Law

What the Supreme Court Said in Its Bt Cotton Judgment

Monsanto and Nuziveedu both submitted their arguments in the context of Indian laws and obligations under agreements with the WTO. However, the court said it did not consider it necessary to deal with them.

New Delhi: The Supreme Court on Tuesday set aside a Delhi high court division bench order that said Monsanto’s patent over Bt cotton was not valid and enforceable in India.

The 2018 division bench’s judgment overruled a single-judge order issued in 2017. The division bench held that Nuziveedu Seeds, a Hyderabad-based company, had not infringed on Monsanto’s patent by selling the specialised seeds.

As The Wire reported, the contention centred around the introduction of the Cry2Ab gene from the DNA of a naturally occurring bacterium, Bacillus thuringiensis, into a cotton plant cell to synthesise a nucleic acid sequence. This process breeds a cotton plant variety resistant to bollworms. Monsanto claimed patent rights over the identification of the gene and over the method of inserting the nucleic acid sequence into the plant cell.

Also Read: Should GM Crops Feature in the ‘Evergreen Revolution’ India Dearly Needs?

Nuziveedu argued that when a nucleic acid is introduced into any plant cell, Indian law prohibits patenting the cell.

The plaintiffs (Monsanto) and defendants (Nuziveedu) submitted their arguments in the context of Indian laws and obligations under agreements with the WTO. These include the Patents Act, 1970, the Protection of Plant Varieties and Farmers’ Rights (PPVFR) Act, 2001, the General Agreement on Tariffs and Trade (GATT), Trade­ Related Aspects of Intellectual Property Rights (TRIPS) Agreement.

However, the court’s judgment said it did not consider it necessary to deal with them. “In view of the nature of the order proposed to be passed, we do not consider it necessary to deal with the same at this stage, and leave open all questions of facts and law to be urged for consideration in appropriate proceedings,” the judgment read.

Instead, the bench – comprising Justice R.F. Nariman and Justice Navin Sinha – reviewed the Delhi high court division bench’s verdict.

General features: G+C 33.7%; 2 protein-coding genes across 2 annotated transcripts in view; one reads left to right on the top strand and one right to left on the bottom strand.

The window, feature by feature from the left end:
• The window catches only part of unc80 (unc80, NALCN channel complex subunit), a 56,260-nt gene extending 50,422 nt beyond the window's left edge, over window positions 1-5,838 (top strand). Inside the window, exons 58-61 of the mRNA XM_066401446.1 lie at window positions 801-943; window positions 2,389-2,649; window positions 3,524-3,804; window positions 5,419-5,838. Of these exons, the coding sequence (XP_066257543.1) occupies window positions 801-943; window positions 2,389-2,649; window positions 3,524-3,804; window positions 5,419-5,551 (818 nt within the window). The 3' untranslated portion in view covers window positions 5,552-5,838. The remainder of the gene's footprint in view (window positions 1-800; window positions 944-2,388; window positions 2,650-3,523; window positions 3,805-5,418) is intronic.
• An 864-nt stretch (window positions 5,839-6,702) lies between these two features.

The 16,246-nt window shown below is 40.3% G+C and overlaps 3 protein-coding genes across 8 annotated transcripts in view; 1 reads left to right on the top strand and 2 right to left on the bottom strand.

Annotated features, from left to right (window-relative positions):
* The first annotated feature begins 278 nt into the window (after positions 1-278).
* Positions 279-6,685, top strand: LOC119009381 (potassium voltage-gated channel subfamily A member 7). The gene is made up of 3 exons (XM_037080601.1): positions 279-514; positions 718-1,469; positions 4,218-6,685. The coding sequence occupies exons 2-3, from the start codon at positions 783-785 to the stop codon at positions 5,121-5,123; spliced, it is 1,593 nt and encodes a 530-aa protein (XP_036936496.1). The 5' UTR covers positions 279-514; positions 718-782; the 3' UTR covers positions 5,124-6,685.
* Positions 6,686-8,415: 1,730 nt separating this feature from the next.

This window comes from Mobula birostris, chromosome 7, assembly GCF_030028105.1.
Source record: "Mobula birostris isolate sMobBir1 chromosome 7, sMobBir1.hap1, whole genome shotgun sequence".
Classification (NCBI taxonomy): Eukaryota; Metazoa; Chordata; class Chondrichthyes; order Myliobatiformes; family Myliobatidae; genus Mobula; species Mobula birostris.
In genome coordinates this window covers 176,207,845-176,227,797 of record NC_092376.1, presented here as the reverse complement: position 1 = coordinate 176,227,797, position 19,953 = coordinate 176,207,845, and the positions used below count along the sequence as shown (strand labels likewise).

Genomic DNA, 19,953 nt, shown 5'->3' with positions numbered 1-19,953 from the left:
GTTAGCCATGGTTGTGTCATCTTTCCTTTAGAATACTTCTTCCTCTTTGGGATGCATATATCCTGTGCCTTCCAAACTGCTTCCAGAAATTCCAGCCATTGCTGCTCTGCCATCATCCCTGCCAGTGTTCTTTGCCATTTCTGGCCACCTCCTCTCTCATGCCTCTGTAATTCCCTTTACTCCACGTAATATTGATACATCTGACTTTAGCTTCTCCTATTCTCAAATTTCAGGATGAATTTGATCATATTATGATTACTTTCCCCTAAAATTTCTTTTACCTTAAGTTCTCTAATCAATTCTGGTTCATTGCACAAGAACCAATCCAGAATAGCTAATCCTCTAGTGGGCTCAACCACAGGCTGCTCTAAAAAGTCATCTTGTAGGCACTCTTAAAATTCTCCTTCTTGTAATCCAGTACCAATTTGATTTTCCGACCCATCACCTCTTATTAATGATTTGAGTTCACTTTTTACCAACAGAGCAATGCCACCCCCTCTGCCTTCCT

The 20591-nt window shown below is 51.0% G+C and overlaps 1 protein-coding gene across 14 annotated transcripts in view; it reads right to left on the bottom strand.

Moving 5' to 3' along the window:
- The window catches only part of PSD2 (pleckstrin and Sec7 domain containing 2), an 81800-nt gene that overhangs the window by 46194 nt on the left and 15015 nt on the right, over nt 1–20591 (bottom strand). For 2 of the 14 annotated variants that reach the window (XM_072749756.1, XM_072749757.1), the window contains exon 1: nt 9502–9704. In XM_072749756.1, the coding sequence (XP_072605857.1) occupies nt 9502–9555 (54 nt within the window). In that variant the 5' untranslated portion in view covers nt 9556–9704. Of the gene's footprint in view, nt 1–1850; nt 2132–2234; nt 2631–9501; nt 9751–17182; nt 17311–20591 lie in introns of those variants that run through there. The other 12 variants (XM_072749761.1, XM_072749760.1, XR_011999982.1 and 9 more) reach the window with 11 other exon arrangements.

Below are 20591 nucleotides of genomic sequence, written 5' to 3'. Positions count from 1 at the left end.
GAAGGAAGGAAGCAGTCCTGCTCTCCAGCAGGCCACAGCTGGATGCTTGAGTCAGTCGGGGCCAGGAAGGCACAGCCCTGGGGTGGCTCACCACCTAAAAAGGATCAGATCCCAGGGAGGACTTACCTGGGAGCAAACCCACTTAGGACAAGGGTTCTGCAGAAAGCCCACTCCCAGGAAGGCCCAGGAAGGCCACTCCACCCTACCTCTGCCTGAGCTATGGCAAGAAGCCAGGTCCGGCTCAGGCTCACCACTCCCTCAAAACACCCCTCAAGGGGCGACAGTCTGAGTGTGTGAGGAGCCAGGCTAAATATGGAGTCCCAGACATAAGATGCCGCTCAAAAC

The Delhi high court judgments

It is pertinent that the case was brought before the Delhi high court when Monsanto sued Nuziveedu Seeds, along with Prabhat Agri Biotech and Pravardhan Seeds, seeking an injunction for patent and trademark infringement. A single-judge bench of the Delhi high court allowed Nuziveedu Seeds and other Indian companies to continue using the patented technology until the suit was disposed. The Indian companies were ordered to pay a licensing fee according to government-set rates.

Both parties appealed this verdict before the division bench of the Delhi high court. While Monsanto challenged the reinstatement the license that had been cancelled, the Indian companies challenged the rejection of their arguments about the patent’s validity.

Also Read: Time for India to Set up a Framework to Use Gene-Editing Tech in Its Farms

The division bench ruled that the patents could not be enforced under Indian law and upheld the payment of licensing fee by the Indian companies.

What the Supreme Court said

The Supreme Court on Tuesday said the division bench ought to have “confined its adjudication to the question whether grant of injunction was justified or unjustified in the facts and circumstances of the case”.

It noted:

Summary adjudication of a technically complex suit requiring expert evidence also, at the stage of injunction in the manner done, was certainly neither desirable or permissible in the law. The suit involved complicated mixed questions of law and facts with regard to patentability and exclusion of patent which could be examined in the suit on basis of evidence.

The apex court also said that before a patent is revoked, Section 64 of the Patents Act and the Civil Procedure Code require consideration of the claims in a suit and the counter claims, as well as the examination of expert witnesses and inspection of documents.

“We are therefore satisfied that the Division Bench ought not to have disposed of the suit in a summary manner by relying on documents only, extracted from the public domain, and not even filed as exhibits in the suit, much less examination of expert witnesses, in the facts of the present case,” the verdict read.

The issues raised in the suit are complicated, requiring technological and expert evidence with regard to issues of chemical process, biochemical, biotechnical and microbiological processes. The court said facts, such as if “the nucleic acid sequence trait once inserted could be removed from that variety or not” and “whether the patented DNA sequence was a plant or a part of a plant”, need to be considered at the final hearing.

“The Division Bench ought to have confined itself to examination of the validity of the order of injunction granted by the learned Single Judge only. But we are not inclined to remand the matter for that purpose to the Division Bench as we are satisfied in the facts and circumstances of the case that the nature of the injunctive relief granted by the Single Judge was in order and merits no interference during the pendency of the suit,” the bench said.

Setting aside the order of the division bench, the Supreme Court restored the single judge’s March 2017 order. “The suit is remanded to the learned Single Judge for disposal in accordance with law. In view of the importance of the question involved, we expect the parties to cooperate and facilitate the learned Single Judge in early disposal of the suit,” it said.

Join The Discussion